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wes December 28, 2011 at 2:23 am

I think it was all his fault ;)

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Ayngelina December 28, 2011 at 6:41 am

You know my best hair cut was in Guatemala for 2 bucks. I wasn’t very good at Spanish at the time but I liked her hair so I figured it couldn’t be that bad.

But you know, you forgot to show us a photo!

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Erin December 28, 2011 at 10:02 am

Great story telling as always. The things we have to put up with on the road… Glad you made it our unharmed if a little traumatised.

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Micah December 30, 2011 at 2:39 am

I think it’s the not “sweating the details” lesson. Sometimes it’s a little bit better to let the moment live in your memory – and the internet, of course. At least, that’s the mantra that makes me feel a bit better when I forget to snap a good shot.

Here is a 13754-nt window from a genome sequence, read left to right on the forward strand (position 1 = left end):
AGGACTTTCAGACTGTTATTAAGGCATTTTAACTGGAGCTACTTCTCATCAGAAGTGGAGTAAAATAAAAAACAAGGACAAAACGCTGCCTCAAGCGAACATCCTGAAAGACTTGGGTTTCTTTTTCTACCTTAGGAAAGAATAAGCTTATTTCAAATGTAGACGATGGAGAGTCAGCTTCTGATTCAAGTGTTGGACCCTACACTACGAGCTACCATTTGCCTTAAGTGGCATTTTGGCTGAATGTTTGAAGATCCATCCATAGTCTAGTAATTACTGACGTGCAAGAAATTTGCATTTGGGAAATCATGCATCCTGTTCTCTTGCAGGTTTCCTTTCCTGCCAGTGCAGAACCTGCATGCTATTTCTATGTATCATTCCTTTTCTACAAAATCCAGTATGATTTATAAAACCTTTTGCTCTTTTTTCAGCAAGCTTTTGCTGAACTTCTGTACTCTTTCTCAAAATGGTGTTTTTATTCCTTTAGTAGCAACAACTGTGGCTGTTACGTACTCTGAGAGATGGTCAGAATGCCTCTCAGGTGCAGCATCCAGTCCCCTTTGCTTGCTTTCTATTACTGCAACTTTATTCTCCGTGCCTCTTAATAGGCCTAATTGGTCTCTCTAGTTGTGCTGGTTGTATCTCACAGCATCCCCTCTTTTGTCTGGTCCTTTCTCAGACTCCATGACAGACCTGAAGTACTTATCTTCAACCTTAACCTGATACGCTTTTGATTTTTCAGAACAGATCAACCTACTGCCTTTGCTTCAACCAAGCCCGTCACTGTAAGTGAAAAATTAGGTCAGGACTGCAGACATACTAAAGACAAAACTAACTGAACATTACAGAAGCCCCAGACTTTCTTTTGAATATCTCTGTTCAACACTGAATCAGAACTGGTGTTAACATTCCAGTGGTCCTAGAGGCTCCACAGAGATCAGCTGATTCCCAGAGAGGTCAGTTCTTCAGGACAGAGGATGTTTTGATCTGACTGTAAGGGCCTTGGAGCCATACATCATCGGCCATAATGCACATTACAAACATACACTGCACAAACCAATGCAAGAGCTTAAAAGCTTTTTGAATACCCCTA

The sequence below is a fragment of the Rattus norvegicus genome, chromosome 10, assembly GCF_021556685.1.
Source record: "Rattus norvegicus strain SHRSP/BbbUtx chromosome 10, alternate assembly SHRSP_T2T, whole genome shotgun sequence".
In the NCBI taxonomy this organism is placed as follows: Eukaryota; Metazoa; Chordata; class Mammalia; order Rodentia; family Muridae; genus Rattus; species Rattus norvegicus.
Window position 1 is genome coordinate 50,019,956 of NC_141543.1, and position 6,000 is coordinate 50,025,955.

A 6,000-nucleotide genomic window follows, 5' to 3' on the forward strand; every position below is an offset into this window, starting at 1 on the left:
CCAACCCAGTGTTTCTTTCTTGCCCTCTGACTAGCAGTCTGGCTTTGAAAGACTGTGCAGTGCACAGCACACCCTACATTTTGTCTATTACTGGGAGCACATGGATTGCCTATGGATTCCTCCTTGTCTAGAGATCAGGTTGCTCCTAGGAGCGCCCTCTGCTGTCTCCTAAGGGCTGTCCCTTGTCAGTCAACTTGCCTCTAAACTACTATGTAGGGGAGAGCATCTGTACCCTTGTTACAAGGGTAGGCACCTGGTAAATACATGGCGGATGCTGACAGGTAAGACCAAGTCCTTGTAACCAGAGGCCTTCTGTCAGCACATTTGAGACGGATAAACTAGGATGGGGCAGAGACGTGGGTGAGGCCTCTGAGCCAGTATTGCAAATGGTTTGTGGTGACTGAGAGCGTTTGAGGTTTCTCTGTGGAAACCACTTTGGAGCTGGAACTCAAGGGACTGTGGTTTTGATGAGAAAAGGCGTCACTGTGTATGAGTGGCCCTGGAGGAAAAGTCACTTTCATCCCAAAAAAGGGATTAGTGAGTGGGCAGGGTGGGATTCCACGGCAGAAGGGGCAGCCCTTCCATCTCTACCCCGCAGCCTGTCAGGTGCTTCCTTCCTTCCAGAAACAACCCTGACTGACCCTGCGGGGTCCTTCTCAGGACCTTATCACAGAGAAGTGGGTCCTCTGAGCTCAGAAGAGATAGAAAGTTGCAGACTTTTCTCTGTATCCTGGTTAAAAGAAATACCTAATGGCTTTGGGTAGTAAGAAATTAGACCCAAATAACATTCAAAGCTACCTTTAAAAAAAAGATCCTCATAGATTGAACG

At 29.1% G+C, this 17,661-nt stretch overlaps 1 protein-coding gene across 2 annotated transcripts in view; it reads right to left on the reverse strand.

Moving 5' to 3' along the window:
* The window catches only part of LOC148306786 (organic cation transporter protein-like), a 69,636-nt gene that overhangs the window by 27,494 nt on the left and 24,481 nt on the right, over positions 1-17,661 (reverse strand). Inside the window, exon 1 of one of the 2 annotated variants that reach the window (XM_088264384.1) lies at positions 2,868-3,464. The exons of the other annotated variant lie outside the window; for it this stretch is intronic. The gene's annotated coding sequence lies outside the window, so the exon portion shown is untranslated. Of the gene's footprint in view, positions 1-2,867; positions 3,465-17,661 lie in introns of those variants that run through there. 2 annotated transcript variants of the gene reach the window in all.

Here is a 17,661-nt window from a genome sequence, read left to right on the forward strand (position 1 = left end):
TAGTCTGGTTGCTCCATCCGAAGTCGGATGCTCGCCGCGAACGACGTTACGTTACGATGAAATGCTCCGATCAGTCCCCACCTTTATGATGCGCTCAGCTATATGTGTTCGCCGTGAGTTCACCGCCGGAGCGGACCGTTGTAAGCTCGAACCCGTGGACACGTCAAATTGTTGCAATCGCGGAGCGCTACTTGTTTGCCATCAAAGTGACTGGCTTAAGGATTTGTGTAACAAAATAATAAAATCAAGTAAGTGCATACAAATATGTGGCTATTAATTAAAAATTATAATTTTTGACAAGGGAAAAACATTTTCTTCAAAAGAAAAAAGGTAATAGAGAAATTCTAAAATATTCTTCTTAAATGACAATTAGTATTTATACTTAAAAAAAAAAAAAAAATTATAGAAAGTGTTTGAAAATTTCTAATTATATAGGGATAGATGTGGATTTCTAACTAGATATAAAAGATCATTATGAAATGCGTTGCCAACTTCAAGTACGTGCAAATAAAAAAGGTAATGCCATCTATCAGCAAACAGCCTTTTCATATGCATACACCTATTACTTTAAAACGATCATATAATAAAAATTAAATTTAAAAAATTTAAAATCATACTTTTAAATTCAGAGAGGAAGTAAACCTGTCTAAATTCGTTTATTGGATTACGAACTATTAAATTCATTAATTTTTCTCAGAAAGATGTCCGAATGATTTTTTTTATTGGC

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wes December 30, 2011 at 3:06 am

I totally agree. I’d rather experience the moment than document (though both is nice too!)

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TheGourmetCoffeeGuy January 5, 2012 at 8:14 pm

This sounds very painful, will definitely avoid such horrific experience! Enjoyed reading the post, felt like I was in the barber shop… fortunately not.

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Jim @NeverStopTraveling January 6, 2012 at 10:51 am

Good story, but I started writhing in pain as I got to the shave. Oh God, time to regrow my beard.

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Cale May 3, 2012 at 12:46 am

Ha, I’m just reading this now, and I had to write my laughter at “my barber has ADD”. The kind of thing that turn classic.

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Forest Parks January 14, 2013 at 9:14 pm

Ha ha ha, I have had some odd experiences in foreign barbershops. The first time I went to an Egyptian barber I froze up when he started massaging mu shoulders! I still don’t know if he did that just because he liked me (or was tip hunting)!!!!